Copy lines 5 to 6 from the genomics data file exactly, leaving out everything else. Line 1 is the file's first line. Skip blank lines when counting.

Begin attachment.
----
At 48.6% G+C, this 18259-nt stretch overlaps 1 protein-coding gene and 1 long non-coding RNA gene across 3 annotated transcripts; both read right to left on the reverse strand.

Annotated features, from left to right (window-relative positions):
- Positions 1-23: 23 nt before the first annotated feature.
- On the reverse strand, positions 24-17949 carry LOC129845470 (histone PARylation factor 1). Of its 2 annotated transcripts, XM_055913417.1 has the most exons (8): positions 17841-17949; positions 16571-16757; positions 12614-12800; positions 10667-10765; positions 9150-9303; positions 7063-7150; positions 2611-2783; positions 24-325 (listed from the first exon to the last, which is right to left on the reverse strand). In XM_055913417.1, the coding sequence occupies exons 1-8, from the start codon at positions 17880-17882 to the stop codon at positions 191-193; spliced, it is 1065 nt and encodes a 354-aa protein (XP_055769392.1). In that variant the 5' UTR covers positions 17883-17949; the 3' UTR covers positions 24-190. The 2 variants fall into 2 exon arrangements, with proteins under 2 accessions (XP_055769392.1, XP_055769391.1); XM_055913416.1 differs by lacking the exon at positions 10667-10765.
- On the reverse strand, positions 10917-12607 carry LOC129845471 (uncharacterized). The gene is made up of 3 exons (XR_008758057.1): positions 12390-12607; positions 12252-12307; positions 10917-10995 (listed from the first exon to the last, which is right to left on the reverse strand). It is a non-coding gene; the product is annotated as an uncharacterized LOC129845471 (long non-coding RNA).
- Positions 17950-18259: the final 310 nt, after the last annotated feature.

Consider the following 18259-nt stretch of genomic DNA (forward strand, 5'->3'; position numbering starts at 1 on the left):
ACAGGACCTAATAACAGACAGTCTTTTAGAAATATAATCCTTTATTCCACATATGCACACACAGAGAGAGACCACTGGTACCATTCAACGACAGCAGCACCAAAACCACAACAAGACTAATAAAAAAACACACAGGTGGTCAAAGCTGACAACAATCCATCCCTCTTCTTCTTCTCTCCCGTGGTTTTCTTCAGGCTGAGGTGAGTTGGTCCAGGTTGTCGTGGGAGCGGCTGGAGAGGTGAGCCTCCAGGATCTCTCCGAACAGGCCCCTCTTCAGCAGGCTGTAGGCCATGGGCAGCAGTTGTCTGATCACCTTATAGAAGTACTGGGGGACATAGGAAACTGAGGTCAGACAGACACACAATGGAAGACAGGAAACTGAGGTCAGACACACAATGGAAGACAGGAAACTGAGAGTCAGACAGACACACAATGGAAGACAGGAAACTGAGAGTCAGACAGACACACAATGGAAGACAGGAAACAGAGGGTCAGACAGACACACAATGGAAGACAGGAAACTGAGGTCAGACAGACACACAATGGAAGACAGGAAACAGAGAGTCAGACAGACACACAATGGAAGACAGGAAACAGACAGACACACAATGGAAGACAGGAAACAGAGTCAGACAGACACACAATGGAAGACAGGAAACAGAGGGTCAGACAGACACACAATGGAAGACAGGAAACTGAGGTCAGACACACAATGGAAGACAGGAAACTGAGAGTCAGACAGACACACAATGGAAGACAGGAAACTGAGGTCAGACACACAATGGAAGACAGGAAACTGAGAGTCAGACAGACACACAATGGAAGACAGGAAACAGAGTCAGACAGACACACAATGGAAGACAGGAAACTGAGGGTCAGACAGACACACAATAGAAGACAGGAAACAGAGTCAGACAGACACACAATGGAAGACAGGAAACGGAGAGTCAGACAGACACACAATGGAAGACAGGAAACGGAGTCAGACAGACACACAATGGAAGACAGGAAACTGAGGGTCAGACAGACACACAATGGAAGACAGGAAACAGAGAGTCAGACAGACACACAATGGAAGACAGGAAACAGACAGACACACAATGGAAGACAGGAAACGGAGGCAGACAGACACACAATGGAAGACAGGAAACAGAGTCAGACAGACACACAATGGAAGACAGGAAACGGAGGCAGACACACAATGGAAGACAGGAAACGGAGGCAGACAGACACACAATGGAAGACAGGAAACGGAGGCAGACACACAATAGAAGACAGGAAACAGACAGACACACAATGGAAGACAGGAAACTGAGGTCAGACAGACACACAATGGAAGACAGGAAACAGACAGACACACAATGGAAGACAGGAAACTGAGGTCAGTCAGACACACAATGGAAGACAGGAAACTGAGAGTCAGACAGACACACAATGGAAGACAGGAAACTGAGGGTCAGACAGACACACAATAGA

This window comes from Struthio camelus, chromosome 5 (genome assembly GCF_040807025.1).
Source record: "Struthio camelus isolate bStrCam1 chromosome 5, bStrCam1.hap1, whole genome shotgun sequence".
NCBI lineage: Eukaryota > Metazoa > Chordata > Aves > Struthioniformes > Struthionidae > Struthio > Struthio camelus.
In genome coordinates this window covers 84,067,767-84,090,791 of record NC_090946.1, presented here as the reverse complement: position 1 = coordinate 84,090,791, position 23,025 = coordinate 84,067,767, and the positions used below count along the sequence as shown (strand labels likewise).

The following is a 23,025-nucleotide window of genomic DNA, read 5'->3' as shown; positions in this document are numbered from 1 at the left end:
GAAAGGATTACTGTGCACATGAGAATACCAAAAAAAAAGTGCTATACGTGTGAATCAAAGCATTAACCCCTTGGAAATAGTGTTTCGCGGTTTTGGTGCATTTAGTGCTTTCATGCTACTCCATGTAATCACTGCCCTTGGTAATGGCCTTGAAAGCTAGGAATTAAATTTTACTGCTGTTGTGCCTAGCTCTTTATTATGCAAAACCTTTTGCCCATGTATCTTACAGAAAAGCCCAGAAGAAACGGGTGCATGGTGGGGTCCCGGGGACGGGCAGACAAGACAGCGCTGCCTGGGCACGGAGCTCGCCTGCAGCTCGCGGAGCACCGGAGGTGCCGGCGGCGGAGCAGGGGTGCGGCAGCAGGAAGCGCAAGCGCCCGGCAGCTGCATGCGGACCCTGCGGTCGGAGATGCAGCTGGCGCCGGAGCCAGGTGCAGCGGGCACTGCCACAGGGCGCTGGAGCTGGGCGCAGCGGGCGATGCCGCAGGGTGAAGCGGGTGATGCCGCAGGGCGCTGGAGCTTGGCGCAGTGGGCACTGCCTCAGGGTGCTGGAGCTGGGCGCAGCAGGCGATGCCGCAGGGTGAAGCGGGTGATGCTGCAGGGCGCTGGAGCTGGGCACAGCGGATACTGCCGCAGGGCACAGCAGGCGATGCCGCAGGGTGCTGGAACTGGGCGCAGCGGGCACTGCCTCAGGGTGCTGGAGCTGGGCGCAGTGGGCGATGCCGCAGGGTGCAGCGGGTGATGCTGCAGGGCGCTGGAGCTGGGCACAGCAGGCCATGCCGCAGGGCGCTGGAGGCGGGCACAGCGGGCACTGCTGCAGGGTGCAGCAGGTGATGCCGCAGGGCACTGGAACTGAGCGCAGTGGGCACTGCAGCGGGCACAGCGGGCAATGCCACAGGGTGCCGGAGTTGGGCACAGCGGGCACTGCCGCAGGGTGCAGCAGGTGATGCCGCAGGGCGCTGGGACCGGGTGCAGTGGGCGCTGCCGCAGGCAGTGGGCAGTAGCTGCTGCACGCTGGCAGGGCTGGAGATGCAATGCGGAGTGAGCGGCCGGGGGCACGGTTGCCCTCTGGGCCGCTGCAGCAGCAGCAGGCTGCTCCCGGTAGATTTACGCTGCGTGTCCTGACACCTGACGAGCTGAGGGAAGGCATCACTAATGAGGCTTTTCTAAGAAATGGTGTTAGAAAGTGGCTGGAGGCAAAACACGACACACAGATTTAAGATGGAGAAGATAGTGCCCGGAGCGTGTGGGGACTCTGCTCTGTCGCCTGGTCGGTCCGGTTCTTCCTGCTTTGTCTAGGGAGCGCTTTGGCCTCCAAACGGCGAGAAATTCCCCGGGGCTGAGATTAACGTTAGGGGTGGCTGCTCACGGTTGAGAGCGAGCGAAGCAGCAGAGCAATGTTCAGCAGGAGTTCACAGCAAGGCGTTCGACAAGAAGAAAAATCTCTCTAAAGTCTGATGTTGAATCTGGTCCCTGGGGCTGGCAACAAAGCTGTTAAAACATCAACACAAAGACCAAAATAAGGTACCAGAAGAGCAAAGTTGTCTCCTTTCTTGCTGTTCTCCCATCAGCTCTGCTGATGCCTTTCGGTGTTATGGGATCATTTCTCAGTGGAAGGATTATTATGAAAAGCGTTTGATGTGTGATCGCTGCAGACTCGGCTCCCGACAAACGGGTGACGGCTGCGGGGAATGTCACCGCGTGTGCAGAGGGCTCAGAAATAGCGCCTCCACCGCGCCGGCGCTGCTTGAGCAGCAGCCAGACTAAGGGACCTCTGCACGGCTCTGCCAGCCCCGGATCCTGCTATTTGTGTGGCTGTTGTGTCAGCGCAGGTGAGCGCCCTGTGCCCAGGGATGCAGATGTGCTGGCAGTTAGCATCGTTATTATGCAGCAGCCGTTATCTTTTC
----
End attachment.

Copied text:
- On the reverse strand, positions 10917-12607 carry LOC129845471 (uncharacterized). The gene is made up of 3 exons (XR_008758057.1): positions 12390-12607; positions 12252-12307; positions 10917-10995 (listed from the first exon to the last, which is right to left on the reverse strand). It is a non-coding gene; the product is annotated as an uncharacterized LOC129845471 (long non-coding RNA).
- Positions 17950-18259: the final 310 nt, after the last annotated feature.